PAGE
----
We two had other sport also, and of a more laudable kind. Thus John Eliot would take his cross-bow—for which weapon both he and I had no small liking, as being that which at the first had brought us together—and shoot hares and rabbits in Bagley Wood and the fields thereabouts, having first obtained the grace of Master John Dennis, to whom the said wood and its appurtenances belonged. And I would [74] go with him, but the cross-bow I never handled, being better content to see him handle it, which indeed he slid with a skill that was beyond compare. So sure of aim was he, that the keeper of the deer in the park would make request to him that he would kill such as were needed for the table, a thing which may not be done at hazard or by an unskilful hand. Verily the keeper who should lodge a bolt in the haunch of a stag, as is not unlike to happen when it flieth before him, would of a surety lose his place.

Then again I would take my angle, sometimes to Cherwell and sometimes to Thames, for in both of these rivers there is a notable store of fish, if you are content to go somewhat far afield, as to Sandford and Bablock and Islip. And in the matter of angling I did get much instruction from one Master Hevor, Prior of the scholars of the Black Friars at Gloucester Hall. Master Hevor was a monk of St. Albans, and had charge of such scholars as purposed to take the vows in the said Abbey (of which matter I shall say more hereafter). He did lend to me for my reading a certain little book which was written by Dame Juliana Berners, Prioress of [75] the Convent of Sopwell, on this same topic of angling; from which said book I learned many things, especially about the taking of pikes and roaches. And as I would stand by and mark John when he did shoot, so would John stand by when I handled the angle, for which pastime he had small liking, affirming that it needed more patience than he could command. "Of watching the line," he would say, "I weary right soon; but of talking to thee, friend Thomas, I weary not." And I do verily believe that he loved me even as I have ever loved him.

In the year 1459, being the fourth year of my sojourning at Oxford, we two purposed to answer of our degree of Bachelor. And this we did, beginning on the eighth day after Ash-Wednesday, and continuing to answer for nine days (nor was this time beyond that which is customary, and indeed I have heard that the questioning hath been continued even until the end of the term). There are two-and-thirty masters that sit in the schools; and all these have the right to lose, for so the putting of questions is called, but some are content not to exercise it. Also they may put what questions [76] they will, only the Chancellor, or his deputy, or the Proctors, may intervene, if it should seem to them that such questions go beyond fairness and reason. And of this I had myself experience, to my no small thankfulness. For one Master Lawrence, posing in a book of Aristotle, being one that loved the reputation of asking such questions as none could answer, was like to have put me into a sore dilemma. Saith Master Lawrence, "Doth not St. Paul the Apostle commend the virtue of humility as being singularly fitting to a Christian man, and that more than once?" "Yea," answered I, "he doth." "And doth not Aristotle, when he placeth virtue in the mean between two extremes, name humilitas or humility as an extreme which erreth by defect, even as arrogance erreth by excess, greatness of mind being in the mean? How dost thou reconcile these two? Dost thou hold with Aristotle, or with Paul?" And when I knew not what to answer, saith one of the Proctors, "Nay, Master Lawrence, thou dealest with this lad as thou wert a bishop, holding inquisition of a Lollard or other heretic. Why lost thou shut him [77] up to a choice which he may not conveniently make either this way or that?" So did I joyfully escape from the jaws of Master Lawrence.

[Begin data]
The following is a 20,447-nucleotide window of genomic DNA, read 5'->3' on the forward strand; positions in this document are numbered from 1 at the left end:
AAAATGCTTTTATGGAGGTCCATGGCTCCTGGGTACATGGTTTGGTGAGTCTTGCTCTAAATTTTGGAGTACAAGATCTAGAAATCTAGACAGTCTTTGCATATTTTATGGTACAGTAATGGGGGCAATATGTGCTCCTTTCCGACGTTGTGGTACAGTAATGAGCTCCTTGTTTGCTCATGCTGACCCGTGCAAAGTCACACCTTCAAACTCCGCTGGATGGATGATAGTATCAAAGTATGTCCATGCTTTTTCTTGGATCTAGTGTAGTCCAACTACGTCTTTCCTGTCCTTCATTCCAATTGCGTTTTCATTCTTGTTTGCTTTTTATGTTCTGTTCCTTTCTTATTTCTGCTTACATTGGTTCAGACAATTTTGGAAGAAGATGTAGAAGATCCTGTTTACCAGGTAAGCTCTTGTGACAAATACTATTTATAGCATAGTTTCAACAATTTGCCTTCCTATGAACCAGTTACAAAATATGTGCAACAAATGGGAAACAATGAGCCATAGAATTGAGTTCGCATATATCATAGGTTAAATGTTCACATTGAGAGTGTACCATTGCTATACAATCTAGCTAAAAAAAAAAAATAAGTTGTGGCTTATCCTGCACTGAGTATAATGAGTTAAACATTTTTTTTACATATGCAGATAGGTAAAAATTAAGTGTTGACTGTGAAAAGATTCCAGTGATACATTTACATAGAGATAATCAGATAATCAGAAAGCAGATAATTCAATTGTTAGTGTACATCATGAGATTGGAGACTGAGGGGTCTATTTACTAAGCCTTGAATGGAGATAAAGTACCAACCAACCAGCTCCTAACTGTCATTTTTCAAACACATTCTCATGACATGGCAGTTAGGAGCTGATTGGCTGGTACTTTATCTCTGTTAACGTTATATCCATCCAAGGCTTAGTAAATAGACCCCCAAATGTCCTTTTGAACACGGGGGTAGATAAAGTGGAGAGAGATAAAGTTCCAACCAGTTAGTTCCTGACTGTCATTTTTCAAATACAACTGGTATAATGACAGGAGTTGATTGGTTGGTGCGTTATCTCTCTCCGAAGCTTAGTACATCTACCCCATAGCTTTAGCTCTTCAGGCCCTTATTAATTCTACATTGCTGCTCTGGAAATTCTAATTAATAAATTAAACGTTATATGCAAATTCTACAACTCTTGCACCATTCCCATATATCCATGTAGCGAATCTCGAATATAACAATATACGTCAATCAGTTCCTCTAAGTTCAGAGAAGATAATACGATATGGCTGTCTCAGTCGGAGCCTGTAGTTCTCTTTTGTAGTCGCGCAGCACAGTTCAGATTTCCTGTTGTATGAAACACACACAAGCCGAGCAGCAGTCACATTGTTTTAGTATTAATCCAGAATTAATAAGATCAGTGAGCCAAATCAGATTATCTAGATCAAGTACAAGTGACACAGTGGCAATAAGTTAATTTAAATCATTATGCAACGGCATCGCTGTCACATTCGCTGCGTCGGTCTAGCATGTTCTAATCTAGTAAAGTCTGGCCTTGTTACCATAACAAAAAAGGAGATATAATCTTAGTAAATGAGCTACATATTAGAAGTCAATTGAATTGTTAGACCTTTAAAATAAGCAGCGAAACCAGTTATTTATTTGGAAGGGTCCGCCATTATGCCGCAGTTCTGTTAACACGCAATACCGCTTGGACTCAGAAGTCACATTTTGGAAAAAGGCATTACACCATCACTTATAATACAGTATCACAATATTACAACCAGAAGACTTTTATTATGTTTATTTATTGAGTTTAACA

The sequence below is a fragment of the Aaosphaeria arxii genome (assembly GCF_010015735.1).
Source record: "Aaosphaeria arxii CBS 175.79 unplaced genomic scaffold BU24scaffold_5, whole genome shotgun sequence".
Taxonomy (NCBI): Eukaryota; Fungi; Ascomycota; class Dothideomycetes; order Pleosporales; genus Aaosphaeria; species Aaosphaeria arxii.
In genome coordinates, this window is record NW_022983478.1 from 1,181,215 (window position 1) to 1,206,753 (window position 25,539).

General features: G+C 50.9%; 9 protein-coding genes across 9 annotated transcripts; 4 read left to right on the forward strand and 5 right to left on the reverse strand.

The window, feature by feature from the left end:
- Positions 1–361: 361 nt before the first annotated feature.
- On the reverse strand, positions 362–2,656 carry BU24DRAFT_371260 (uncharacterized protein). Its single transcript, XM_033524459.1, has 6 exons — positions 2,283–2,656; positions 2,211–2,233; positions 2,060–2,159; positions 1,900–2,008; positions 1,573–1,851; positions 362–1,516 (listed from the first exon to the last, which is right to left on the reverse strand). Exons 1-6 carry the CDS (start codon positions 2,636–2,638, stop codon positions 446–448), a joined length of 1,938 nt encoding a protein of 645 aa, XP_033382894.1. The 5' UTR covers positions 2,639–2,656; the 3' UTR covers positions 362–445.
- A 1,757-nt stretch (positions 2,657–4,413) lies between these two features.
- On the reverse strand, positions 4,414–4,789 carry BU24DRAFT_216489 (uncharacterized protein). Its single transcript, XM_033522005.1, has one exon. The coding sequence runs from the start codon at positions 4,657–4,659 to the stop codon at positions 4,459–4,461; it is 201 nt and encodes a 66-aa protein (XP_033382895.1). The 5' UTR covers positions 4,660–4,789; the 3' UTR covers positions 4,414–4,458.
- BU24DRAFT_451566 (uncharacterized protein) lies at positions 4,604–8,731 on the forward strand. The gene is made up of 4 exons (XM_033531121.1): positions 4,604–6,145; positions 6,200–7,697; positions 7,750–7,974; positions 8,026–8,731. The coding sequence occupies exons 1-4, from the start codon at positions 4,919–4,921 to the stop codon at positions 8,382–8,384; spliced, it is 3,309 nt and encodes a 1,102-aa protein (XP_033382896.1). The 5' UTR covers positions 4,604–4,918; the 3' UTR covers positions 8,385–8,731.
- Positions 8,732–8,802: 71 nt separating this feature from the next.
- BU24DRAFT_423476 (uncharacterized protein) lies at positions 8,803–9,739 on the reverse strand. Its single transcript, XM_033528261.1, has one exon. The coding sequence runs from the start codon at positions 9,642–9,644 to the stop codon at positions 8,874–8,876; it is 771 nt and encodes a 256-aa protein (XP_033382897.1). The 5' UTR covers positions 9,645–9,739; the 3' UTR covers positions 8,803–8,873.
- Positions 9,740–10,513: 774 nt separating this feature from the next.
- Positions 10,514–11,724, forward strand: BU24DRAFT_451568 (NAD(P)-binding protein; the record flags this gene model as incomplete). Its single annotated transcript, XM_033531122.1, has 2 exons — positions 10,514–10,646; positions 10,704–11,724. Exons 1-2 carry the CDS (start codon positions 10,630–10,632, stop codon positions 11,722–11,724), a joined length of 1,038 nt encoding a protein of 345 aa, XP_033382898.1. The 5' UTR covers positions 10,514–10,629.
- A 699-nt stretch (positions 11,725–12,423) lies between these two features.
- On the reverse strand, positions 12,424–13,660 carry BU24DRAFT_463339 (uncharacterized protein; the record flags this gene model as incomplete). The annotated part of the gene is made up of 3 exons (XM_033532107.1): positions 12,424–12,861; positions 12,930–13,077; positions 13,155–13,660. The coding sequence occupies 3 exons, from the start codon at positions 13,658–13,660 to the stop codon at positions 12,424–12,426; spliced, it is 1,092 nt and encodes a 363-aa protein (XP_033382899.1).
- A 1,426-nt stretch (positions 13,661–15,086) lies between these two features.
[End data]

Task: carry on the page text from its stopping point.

[Illustration]

A DOCTOR AND HIS SCHOLARS.

Verily I would not praise myself; yet may I say that I answered not without applause, as also did John Eliot, for we were in close company during this whole time. Especially well did we acquit ourselves in the School of Rhetoric, where one Master Butler, a master of Exeter College, did question us about the eighth and ninth book of the Ethica of Aristotle, wherein friendship is treated of. For these books, it so chanced, we had read together with notable care. And when Master Butler asked us of Cicero's treatise on Friendship, commonly called the Laelius, here also he found us well prepared. And when desirous to know whether we knew more of Cicero, it so chanced that he lighted upon his book "Concerning the Orator," which book also we had but lately read. Thus did we gain reputation beyond our deserts, being favoured by Fortune, who though she never helpeth them that are altogether without deserving, doth undoubtedly impart of her favour more liberally to some than to others.

[78] The posing ended, we were admitted to the degree of Bachelor. And after, we that were so admitted gave to the Masters gowns and hoods, or a composition in money to such as chose money; also we gave a feast plentifully furnished both with flesh and fish, though indeed it was the season of Lent, for we had a dispensation.